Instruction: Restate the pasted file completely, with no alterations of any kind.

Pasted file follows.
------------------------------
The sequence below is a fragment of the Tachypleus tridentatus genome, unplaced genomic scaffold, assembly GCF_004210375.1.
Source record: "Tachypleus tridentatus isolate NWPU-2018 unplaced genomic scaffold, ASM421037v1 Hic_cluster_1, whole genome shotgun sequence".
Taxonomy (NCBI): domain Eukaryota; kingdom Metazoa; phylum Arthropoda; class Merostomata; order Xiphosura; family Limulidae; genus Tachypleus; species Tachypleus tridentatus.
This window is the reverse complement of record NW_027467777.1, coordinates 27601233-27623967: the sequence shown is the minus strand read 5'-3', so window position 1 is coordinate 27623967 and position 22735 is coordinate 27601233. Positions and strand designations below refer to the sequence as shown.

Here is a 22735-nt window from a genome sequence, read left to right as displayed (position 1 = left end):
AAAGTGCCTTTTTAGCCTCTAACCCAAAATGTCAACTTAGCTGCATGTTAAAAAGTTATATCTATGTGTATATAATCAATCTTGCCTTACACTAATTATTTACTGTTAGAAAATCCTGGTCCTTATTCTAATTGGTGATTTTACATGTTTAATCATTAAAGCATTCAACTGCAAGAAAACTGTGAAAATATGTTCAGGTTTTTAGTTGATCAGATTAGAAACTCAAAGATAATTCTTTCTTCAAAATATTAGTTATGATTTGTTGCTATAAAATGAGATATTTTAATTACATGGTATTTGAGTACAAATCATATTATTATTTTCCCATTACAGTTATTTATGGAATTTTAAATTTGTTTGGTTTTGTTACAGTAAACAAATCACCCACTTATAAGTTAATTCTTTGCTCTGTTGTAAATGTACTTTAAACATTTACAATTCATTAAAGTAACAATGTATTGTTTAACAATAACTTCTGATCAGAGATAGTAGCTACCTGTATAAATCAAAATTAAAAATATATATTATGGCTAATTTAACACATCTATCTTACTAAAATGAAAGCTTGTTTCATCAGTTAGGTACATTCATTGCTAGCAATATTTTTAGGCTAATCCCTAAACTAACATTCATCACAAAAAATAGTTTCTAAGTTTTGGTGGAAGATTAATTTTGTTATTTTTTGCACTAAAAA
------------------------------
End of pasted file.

The sequence below is a fragment of the Tachypleus tridentatus genome, unplaced genomic scaffold, assembly GCF_004210375.1.
Source record: "Tachypleus tridentatus isolate NWPU-2018 unplaced genomic scaffold, ASM421037v1 Hic_cluster_1, whole genome shotgun sequence".
Taxonomy (NCBI): domain Eukaryota; kingdom Metazoa; phylum Arthropoda; class Merostomata; order Xiphosura; family Limulidae; genus Tachypleus; species Tachypleus tridentatus.
This window is the reverse complement of record NW_027467777.1, coordinates 27601233-27623967: the sequence shown is the minus strand read 5'-3', so window position 1 is coordinate 27623967 and position 22735 is coordinate 27601233. Positions and strand designations below refer to the sequence as shown.

Here is a 22735-nt window from a genome sequence, read left to right as displayed (position 1 = left end):
AAAGTGCCTTTTTAGCCTCTAACCCAAAATGTCAACTTAGCTGCATGTTAAAAAGTTATATCTATGTGTATATAATCAATCTTGCCTTACACTAATTATTTACTGTTAGAAAATCCTGGTCCTTATTCTAATTGGTGATTTTACATGTTTAATCATTAAAGCATTCAACTGCAAGAAAACTGTGAAAATATGTTCAGGTTTTTAGTTGATCAGATTAGAAACTCAAAGATAATTCTTTCTTCAAAATATTAGTTATGATTTGTTGCTATAAAATGAGATATTTTAATTACATGGTATTTGAGTACAAATCATATTATTATTTTCCCATTACAGTTATTTATGGAATTTTAAATTTGTTTGGTTTTGTTACAGTAAACAAATCACCCACTTATAAGTTAATTCTTTGCTCTGTTGTAAATGTACTTTAAACATTTACAATTCATTAAAGTAACAATGTATTGTTTAACAATAACTTCTGATCAGAGATAGTAGCTACCTGTATAAATCAAAATTAAAAATATATATTATGGCTAATTTAACACATCTATCTTACTAAAATGAAAGCTTGTTTCATCAGTTAGGTACATTCATTGCTAGCAATATTTTTAGGCTAATCCCTAAACTAACATTCATCACAAAAAATAGTTTCTAAGTTTTGGTGGAAGATTAATTTTGTTATTTTTTGCACTAAAAA